Make an Apprenticeship your plan A!

As students across the county collect their A Level results today, our Apprenticeship Ambassadors want to ensure that young people and their families have all the facts about Apprenticeships at their fingertips as they make that all important decision about what’s next for their career.

Whether you’re collecting your A Level results this summer, or a parent wanting to advise their child on their next step, you may asking be yourself whether an Apprenticeship could be the right choice and looking for answers to some of the questions that the Apprenticeship Ambassadors have addressed below.

Is there much choice of Apprenticeships?

There are over 300 types of Apprenticeships available, covering more than 1500 job roles and that’s increasing all the time. This week, there are over 300 Apprenticeship vacancies being advertised in Oxfordshire, offering a fantastic amount of choice to local young people.

There are also a growing number of Apprenticeships in career pathways traditionally associated with the university route, such as law.

Cyra Sula-Minns is a Legal Services Apprentice with boutique private client law firm The Burnside Partnership in Combe. She says: “My Apprenticeship will give me the tools and the qualifications to be able to become a solicitor and to be able to take my career further. I am also learning the tools that it takes to become a good solicitor that you can’t get from a textbook.”


Thames Valley Police announced in May this year that Apprenticeships will be introduced for new constables serving in Oxfordshire next year and new Apprenticeships are also under development in nursing, teaching and social work, among others.

Is an Apprenticeship a viable alternative to going to university?

Tom Gascoyne, Marketing Apprentice at The Henley College, says: “I thought university was the path for me and achieved a place at The University of Winchester to study a BA Hons in Event Management. I decided to defer my place and take a gap year as I wasn’t 100% sure due to the costs of university. On my gap year I started researching Apprenticeships and realised I can get to where I want to be with an Apprenticeship, gaining valuable industry experience as well as a qualification.”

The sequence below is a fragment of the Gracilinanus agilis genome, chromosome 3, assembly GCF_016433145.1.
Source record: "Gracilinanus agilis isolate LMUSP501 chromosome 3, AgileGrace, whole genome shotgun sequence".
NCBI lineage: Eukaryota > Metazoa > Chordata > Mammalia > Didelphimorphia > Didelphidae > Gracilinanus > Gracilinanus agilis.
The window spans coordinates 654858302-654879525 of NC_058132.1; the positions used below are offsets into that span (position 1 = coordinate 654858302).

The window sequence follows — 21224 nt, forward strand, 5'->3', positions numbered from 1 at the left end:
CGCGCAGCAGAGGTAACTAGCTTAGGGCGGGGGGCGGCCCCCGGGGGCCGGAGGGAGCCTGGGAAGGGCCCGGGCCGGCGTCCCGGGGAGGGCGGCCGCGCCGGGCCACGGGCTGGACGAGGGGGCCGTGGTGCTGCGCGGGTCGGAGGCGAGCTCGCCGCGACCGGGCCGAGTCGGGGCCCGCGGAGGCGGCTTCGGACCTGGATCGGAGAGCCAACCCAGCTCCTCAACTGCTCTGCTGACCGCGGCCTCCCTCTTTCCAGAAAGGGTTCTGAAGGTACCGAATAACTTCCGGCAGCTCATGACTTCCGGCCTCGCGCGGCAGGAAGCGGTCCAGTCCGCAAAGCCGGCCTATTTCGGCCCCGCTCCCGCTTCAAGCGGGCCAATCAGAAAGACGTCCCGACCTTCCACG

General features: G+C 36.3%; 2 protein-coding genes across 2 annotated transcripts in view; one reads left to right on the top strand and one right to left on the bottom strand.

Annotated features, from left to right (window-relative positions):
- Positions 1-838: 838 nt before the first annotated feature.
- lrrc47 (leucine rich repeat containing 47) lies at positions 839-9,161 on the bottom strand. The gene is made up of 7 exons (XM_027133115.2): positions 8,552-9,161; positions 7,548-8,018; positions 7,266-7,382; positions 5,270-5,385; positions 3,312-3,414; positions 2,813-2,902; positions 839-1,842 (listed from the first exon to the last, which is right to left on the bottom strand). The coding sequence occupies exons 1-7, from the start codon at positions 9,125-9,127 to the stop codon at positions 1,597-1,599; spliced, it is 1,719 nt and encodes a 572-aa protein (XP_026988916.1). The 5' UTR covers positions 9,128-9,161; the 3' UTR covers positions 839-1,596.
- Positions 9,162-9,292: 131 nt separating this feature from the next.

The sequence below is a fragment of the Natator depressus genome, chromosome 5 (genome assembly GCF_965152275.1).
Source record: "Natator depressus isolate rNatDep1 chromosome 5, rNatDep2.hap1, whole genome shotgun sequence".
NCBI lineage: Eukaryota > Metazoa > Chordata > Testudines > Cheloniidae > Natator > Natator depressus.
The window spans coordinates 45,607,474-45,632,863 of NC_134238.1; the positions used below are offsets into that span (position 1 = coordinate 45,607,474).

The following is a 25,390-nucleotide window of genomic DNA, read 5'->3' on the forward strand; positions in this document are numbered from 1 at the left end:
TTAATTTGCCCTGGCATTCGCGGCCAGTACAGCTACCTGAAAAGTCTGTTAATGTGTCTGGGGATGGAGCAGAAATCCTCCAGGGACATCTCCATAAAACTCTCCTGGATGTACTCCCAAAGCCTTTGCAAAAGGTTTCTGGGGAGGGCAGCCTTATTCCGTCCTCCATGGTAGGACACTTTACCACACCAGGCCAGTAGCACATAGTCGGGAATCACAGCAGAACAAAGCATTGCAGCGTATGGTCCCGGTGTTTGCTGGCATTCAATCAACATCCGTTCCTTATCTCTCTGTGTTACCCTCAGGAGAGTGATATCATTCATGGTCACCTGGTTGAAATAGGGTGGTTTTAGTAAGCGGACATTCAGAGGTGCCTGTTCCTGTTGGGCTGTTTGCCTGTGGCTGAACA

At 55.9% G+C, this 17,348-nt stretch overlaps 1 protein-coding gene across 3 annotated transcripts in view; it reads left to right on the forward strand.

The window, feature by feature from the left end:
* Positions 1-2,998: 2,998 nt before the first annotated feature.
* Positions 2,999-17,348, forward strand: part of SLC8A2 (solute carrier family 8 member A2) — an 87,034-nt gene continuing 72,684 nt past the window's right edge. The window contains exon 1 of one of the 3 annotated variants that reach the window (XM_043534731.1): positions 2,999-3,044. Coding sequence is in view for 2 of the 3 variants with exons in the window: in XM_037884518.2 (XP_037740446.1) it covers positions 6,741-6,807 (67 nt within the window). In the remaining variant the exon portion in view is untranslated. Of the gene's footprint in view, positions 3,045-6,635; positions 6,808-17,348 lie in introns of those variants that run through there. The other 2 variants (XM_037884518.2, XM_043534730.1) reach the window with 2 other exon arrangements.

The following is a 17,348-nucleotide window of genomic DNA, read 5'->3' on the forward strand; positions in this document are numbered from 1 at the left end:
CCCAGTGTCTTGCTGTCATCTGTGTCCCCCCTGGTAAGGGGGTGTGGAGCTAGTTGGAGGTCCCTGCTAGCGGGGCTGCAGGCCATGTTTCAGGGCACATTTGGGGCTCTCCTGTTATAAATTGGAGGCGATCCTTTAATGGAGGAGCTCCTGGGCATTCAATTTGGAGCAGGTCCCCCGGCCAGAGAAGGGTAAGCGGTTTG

Jess Le Jeune is working towards a Higher Apprenticeship in Business Innovation and Growth at global market research company Nielsen, based in Headington. Jess says: “For me, the whole purpose of going to university would be to set yourself up to get a job by the end of it. However, with the Apprenticeship route I knew I would be able to fast-track this process and start my career early which really excited and drove me.”


The introduction of Degree Apprenticeships means that you can now gain both an Apprenticeship and a degree, with the tuition costs being shared between the employer and the government. Oxfordshire Business Awards ‘Apprenticeship of the Year’ Award winner Nielsen are introducing their first Degree Apprenticeship this September, in Chartered Management.

Will employers view me differently to a graduate?

Cyra says: “Because so many people are getting law degrees, it does mean that it’s quite hard to then get a job in a law firm without any experience. There are so many people that have such high qualifications, that they don’t want you unless you have experience. They can afford to be that picky because there are so many people applying. An Apprenticeship gave me the chance to get that experience.”

Aren’t Apprenticeships just a Plan B?

It’s a common misconception that Apprenticeships are for people who didn’t do as well as they had hoped in their exams.

Emily Rose started an Analytical Chemistry Apprenticeship at Green Biologics Ltd in September 2016. She achieved three A*s at A Level in Maths, Biology and Chemistry, so could have gone to university, but felt that it wasn’t right for her. “I decided university wasn’t for me but I still wanted to learn.” says Emily. “I found this Apprenticeship which was absolutely perfect for me. It suits my interests in chemistry and after looking into the company I found out it produces products that are alternatives to petroleum, which is an issue I am passionate about. Although I have not been an Apprentice for long, I have gained an awful lot of skills. I can use equipment which our student interns have not come across at university.”


Why not make an Apprenticeship your Plan A like Cyra, Tom, Jess and Emily?